Maybe there’s no light without darkness.

What do I believe? That the shadow proves the sunshine.

 

(Thanks to Switchfoot frontman Jon Foreman for writing this beautiful song, and inspiring this post.)

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The Purple Shirt Theory

Maybe Bruce Banner will get a pass since he's a fictional character. Maybe actor Mark Ruffalo is going to burn for this. I don't know. But isn't it worth trying to figure it out?

Maybe Bruce Banner will get a pass since he’s a fictional character. Maybe actor Mark Ruffalo is going to burn for this grave offense. I don’t know. But isn’t it worth trying to figure out?

Is there a God?

That’s not something I ever asked myself growing up because I was raised in a pretty religious household and pretty much only knew other religious people in my small Ohio town.

I never asked it until I was older, divorced and felt like dying.

It’s a question that makes us feel something on the inside. Maybe comfort. Maybe discomfort. Most of us don’t talk about it because it has become impolite to talk about such things. Some people will kill you if you don’t believe what they believe. Others will hate you.

But you’re safe here.

I won’t kill you.

I won’t hate you.

I just want to tell you about the Purple Shirt Theory, because I think it’s interesting.

Relativism n. – the doctrine that knowledge, truth, and morality exist in relation to culture, society, or historical context, and are not absolute.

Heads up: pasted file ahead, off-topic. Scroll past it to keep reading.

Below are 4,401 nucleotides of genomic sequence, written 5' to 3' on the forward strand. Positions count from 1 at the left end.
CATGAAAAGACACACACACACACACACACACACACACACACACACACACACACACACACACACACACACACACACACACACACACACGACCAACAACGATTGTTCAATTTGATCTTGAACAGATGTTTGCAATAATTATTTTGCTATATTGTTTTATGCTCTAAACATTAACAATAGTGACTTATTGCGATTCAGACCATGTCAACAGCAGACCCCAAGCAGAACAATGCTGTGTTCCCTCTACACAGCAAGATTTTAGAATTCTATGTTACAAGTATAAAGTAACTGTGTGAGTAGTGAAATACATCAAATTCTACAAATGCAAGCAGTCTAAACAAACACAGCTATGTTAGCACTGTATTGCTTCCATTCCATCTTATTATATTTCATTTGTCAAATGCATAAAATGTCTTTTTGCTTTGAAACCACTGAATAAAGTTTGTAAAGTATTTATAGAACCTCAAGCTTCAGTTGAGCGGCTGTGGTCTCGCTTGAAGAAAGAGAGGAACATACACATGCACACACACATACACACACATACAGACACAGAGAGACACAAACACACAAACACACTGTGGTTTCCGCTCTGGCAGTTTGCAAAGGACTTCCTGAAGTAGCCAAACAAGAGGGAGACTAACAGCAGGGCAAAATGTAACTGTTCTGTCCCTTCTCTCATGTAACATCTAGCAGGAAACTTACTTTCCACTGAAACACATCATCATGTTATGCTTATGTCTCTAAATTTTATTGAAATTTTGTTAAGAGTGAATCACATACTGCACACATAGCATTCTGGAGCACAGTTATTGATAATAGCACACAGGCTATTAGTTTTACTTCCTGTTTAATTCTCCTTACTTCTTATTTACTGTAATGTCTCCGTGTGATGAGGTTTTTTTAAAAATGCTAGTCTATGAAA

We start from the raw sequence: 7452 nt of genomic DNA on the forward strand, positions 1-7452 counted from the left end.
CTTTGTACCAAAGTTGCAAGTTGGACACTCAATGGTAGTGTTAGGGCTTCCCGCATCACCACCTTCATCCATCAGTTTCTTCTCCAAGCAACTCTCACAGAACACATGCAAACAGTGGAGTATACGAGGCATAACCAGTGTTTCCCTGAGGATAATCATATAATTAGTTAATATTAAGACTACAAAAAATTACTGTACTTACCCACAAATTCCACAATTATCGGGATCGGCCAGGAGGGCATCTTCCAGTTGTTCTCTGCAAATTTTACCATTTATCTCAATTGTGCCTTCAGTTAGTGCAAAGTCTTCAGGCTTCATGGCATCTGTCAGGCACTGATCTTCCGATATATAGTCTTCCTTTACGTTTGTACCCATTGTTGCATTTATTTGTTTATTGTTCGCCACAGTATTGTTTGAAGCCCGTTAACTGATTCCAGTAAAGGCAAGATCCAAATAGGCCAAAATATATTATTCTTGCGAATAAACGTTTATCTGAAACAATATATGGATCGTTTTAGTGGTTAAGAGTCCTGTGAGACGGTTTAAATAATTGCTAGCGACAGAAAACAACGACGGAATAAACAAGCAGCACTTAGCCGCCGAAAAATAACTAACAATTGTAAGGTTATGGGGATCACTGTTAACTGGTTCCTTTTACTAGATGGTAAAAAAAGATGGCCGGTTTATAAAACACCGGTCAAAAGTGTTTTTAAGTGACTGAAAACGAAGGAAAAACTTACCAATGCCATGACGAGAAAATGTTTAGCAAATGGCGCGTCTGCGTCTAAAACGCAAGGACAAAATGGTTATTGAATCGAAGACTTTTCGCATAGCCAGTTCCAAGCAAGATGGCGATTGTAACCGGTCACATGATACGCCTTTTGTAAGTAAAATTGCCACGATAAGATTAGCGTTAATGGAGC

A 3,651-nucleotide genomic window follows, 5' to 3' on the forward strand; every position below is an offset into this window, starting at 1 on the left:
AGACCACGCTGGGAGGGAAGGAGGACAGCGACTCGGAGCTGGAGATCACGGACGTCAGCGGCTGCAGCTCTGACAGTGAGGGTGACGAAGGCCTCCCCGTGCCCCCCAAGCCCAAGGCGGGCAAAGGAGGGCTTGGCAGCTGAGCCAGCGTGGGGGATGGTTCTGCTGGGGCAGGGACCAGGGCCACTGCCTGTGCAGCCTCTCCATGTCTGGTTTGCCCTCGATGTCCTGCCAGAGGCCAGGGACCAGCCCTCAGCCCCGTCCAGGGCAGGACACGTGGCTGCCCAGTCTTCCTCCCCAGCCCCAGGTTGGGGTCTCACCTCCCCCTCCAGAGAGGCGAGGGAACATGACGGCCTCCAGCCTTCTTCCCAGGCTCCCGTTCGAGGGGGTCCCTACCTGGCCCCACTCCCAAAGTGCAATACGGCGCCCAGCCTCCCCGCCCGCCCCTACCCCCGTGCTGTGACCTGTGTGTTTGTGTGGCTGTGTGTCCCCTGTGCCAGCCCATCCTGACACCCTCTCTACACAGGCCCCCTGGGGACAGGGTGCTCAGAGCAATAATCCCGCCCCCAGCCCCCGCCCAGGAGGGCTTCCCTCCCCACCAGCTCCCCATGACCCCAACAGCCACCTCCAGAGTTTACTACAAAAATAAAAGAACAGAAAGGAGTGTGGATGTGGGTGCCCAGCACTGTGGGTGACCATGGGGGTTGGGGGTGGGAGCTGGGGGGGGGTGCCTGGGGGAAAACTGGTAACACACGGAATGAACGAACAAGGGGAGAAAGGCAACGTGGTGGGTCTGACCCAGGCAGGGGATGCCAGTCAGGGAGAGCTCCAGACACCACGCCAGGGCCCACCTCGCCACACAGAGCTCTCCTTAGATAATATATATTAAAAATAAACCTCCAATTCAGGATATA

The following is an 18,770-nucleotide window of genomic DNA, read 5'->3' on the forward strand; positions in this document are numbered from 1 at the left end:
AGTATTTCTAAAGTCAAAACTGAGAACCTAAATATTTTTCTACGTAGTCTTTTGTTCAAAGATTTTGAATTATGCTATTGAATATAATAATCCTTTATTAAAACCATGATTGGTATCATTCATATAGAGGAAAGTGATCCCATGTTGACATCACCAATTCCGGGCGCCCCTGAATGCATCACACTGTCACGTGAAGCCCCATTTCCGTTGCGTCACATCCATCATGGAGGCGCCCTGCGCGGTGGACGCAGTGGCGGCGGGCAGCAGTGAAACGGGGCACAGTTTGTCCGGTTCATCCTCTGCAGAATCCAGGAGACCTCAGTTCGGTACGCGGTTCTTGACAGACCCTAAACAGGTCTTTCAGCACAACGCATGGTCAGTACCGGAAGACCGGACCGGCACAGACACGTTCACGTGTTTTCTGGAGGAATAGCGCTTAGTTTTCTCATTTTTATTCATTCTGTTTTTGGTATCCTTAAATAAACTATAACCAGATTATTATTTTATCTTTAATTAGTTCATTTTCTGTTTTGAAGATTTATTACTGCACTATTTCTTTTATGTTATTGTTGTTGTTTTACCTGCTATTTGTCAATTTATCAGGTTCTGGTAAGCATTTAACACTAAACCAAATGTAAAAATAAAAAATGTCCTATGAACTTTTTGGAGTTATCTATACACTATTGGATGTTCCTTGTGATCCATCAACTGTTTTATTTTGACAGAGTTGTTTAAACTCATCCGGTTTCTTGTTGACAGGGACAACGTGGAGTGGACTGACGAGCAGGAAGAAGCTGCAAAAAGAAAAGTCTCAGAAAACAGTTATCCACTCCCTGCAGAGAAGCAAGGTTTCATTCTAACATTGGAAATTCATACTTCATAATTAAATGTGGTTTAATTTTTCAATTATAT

I’m guilty of engaging in relativism from time to time. It’s one of the ways I justify some bad thing I’ve done, or justify not doing some good thing I should be doing. I think everyone does it once in a while.

We think: Well at least I’m not like [insert person you think sucks here]! What an asshole!

And all the sudden we feel better about the times we were assholes because it was less assholey than the times that suckier person over there was.

I’m Catholic.

There are a lot of rules and frankly, I’m not the best Catholic in the world. I don’t mean I might be second place, either. I mean, I’m probably in like 118 millionth place.

The reasons I’m not a great Catholic generally revolve around sex and drinking, which is likely the reason most people aren’t great at being one.

Here’s what people like me do. We look around at the world and we see all the people who are bigger assholes than we are. (Which might not even be true. We just think it is.)

Guys are married and their wives are pissed at them, but sometimes they think: At least I’m not like Roger! That guy cheats on his wife all the time! At least I’m not like Larry! That guy gambles his paycheck every week! At least I’m not like Freddy! That guy gets drunk every night! At least I’m not like Michael! That guy hits his wife and kids!

And because we don’t cheat, and we don’t gamble away our savings, and we don’t drink excessively, and we don’t physically abuse anyone, all the sudden we feel morally outraged because our wives or whoever are criticizing us about something. And it could be so much worse! we think. They should be grateful!

Because we’re getting a C on our report card while other people are getting Ds and Fs, we sometimes feel like we’re doing a good job.

It’s because people like to lie to themselves in order to feel better and sleep at night. I’ve done that before.

Getting Cs isn’t so bad!

It kind of is. C grades are shitty.